– Saturn K
    Jun 6 '17 at 16:11
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    Or start OpenSSH Authentication Agent in Services then run ssh-agent ssh-add "C:\Users\<username>\.ssh\id_rsa" Oct 29 '19 at 5:34
13

Situation: MVS2017 App - Using 'Git Bash' on Windows 10 - Trying to connect to a BitBucket repository.

To be clear, when you install Git for Windows (https://git-scm.com/download/win), it comes with an utility called Git Bash.

enter image description here

So, I am in 'Git Bash', as follows:

Mike@DUBLIN MINGW64 ~/source/repos/DoubleIrish (master)
$ git remote add origin git@bitbucket.org:Guiness/DoubleIrish.git
$ git remote -v
origin  git@bitbucket.org:Guiness/DoubleIrish.git (fetch)
origin  git@bitbucket.org:Guiness/DoubleIrish.git (push)
Mike@DUBLIN MINGW64 ~/source/repos/DoubleIrish (master)
$ git push -u origin master
[...]
git@bitbucket.org: Permission denied (publickey).
fatal: Could not read from remote repository.

Is the private key set up?

$ ssh -V
OpenSSH_7.7p1, OpenSSL 1.0.2p  14 Aug 2018
$ ls -a ~/.ssh
./  ../  known_hosts

I can see that, at this point, my private key file (id_rsa) is missing. So I add it: (note: generating a pair of private-public keys is out of scope of my reply, but I can say that in Linux, you can use ssh-keygen for that.)

$ ls -a ~/.ssh
./  ../  id_rsa  known_hosts

OK, let's proceed:

$ ssh-agent
SSH_AUTH_SOCK=/tmp/ssh-KhQwFLAgWGYC/agent.18320; export SSH_AUTH_SOCK;
SSH_AGENT_PID=17996; export SSH_AGENT_PID;
echo Agent pid 17996;

$ ssh-add ~/.ssh/id_rsa
Could not open a connection to your authentication agent.

To solve this, I run:

$ ssh-agent bash

And then, again:

$ ssh-add ~/.ssh/id_rsa
Identity added: /c/Users/Mike.CORP/.ssh/id_rsa (/c/Users/Mike.CORP/.ssh/id_rsa)

It worked for me. Hope this helps

2

I was struggling with the problem as well.

After I typed $ eval 'ssh-agent -s' followed by $ssh-add ~/.ssh/id_rsa

I got the same complain: "Could not open a connection to your authentication agent". Then I realize there are two different kind of quotation on my computer's keyboard. So I tried the one at the same position as "~": $ eval ssh-agent -s $ ssh-add ~/.ssh/id_rsa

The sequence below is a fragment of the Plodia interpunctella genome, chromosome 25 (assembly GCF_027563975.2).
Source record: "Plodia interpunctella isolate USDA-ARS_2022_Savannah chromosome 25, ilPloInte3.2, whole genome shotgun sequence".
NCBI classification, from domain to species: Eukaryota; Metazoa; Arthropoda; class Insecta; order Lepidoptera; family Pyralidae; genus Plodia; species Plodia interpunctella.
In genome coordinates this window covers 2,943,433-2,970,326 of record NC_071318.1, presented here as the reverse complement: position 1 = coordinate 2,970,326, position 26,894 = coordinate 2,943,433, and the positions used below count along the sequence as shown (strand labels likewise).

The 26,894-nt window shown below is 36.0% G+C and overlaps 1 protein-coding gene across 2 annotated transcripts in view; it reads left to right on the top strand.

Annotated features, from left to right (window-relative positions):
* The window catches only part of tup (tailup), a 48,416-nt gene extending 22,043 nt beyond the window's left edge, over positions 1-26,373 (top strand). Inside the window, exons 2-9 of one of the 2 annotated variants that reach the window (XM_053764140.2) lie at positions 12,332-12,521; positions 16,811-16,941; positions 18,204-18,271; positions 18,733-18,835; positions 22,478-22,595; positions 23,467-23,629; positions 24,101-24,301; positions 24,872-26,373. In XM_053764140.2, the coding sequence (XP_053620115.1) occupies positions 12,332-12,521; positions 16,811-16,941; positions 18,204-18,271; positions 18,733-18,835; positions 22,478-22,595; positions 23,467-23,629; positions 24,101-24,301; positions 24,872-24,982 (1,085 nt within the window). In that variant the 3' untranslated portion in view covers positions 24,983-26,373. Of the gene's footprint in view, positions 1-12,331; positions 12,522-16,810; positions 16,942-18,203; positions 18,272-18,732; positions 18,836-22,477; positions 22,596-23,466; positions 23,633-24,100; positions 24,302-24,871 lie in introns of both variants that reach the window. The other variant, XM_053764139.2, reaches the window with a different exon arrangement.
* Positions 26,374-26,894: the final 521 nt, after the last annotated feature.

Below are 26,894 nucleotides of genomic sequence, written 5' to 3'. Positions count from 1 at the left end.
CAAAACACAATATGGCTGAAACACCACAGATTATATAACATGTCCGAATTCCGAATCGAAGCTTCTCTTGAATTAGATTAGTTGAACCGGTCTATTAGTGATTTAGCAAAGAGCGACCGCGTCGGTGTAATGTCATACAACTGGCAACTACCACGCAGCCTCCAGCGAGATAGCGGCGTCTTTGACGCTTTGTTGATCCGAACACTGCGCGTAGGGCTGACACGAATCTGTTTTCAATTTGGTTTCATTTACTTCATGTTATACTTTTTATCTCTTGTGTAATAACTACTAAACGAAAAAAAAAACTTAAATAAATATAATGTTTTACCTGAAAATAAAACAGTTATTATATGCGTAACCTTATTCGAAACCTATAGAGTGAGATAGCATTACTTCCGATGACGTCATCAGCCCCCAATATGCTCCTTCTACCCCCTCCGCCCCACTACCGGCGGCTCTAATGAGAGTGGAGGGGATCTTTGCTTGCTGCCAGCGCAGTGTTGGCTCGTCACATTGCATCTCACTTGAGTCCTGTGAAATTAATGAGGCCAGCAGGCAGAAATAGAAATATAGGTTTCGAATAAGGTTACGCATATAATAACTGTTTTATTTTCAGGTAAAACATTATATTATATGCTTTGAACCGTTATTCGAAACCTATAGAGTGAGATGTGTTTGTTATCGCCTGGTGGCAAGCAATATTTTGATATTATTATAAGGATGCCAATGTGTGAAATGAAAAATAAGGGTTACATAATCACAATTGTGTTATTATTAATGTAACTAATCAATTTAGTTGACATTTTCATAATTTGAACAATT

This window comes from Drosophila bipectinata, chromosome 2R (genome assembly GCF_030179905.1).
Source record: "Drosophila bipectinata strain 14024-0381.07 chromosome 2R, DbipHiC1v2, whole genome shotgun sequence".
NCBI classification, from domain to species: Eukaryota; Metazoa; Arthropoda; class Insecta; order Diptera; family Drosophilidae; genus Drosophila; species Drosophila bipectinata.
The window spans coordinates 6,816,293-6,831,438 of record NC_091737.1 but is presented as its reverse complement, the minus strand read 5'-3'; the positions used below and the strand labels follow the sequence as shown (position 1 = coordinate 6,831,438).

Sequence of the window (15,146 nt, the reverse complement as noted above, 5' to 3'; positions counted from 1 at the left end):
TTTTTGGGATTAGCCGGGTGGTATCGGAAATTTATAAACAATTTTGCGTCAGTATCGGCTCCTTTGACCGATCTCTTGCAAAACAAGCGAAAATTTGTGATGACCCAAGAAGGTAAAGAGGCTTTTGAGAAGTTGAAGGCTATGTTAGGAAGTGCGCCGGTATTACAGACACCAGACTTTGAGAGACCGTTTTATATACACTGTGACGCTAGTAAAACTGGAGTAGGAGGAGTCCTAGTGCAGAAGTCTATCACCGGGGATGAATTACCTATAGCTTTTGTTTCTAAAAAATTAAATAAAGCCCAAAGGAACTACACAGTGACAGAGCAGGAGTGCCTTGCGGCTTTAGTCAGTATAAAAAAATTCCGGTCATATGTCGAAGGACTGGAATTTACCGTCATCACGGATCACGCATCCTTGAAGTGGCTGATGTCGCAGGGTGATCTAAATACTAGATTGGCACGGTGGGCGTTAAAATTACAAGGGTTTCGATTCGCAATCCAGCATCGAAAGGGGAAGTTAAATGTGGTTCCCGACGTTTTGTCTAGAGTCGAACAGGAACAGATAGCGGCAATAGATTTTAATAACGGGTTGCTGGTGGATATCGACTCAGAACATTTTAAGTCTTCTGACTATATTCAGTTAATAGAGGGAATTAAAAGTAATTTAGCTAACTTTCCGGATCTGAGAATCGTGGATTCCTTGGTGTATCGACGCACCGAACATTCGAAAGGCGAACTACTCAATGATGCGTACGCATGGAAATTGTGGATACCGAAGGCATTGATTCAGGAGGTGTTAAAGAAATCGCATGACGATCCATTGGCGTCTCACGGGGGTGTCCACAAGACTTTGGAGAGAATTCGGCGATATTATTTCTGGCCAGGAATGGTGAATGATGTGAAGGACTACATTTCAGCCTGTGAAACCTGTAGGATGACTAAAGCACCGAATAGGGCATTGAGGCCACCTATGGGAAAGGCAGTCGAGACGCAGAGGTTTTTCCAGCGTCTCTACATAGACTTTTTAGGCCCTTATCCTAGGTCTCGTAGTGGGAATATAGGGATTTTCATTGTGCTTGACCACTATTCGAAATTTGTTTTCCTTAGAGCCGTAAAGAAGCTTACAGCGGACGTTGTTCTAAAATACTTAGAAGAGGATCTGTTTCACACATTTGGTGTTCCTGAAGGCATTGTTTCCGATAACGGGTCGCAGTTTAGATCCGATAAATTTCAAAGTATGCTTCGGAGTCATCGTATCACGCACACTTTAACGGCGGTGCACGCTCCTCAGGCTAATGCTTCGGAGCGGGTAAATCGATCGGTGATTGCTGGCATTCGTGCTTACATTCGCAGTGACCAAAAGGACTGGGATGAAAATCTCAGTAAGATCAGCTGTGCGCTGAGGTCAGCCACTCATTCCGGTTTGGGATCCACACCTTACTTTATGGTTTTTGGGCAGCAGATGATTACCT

And bang it worked.

2

I would like to improve on the accepted answer

Downsides of using .bashrc with eval ssh-agent -s:

  1. Every git-bash will have it's own ssh-agent.exe process
  2. SSH key should be manually added every time you open git-bash

Here is my .bashrc that will eradicate above downsides

Put this .bashrc into your home directory (Windows 10: C:\Users\[username]\.bashrc) and it will be executed every time a new git-bash is opened and ssh-add will be working as a first class citizen

Read #comments to understand how it works

# Env vars used
# SSH_AUTH_SOCK - ssh-agent socket, should be set for ssh-add or git to be able to connect
# SSH_AGENT_PID - ssh-agent process id, should be set in order to check that it is running
# SSH_AGENT_ENV - env file path to share variable between instances of git-bash
SSH_AGENT_ENV=~/ssh-agent.env
# import env file and supress error message if it does not exist
. $SSH_AGENT_ENV 2> /dev/null

# if we know that ssh-agent was launched before ($SSH_AGENT_PID is set) and process with that pid is running 
if [ -n "$SSH_AGENT_PID" ] && ps -p $SSH_AGENT_PID > /dev/null 
then
  # we don't need to do anything, ssh-add and git will properly connect since we've imported env variables required
  echo "Connected to ssh-agent"
else   
  # start ssh-agent and save required vars for sharing in $SSH_AGENT_ENV file
  eval $(ssh-agent) > /dev/null
  echo export SSH_AUTH_SOCK=\"$SSH_AUTH_SOCK\" > $SSH_AGENT_ENV
  echo export SSH_AGENT_PID=$SSH_AGENT_PID >> $SSH_AGENT_ENV
  echo "Started ssh-agent"
fi

Also this script uses a little trick to ensure that provided environment variables are shared between git-bash instances by saving them into an .env file.

0
-2

above solution doesn't work for me for unknown reason. below is my workaround which was worked successfully.

1) DO NOT generate a new ssh key by using command ssh-keygen -t rsa -C"xxx@xx.com", you can delete existing SSH keys.

2) but use Git GUI, -> "Help" -> "Show ssh key" -> "Generate key", the key will saved to ssh automatically and no need to use ssh-add anymore.

1
  • your advise is conflicting the OP question with irrelevant topics ... how you generate the ssh key pair is orthogonal to the issue at hand Apr 13 '17 at 17:23
-2

Try using cygwin instead of bash. that worked for me

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    Consider leaving this anecdotal answer as a comment.
    – qaisjp
    Jul 11 '19 at 2:40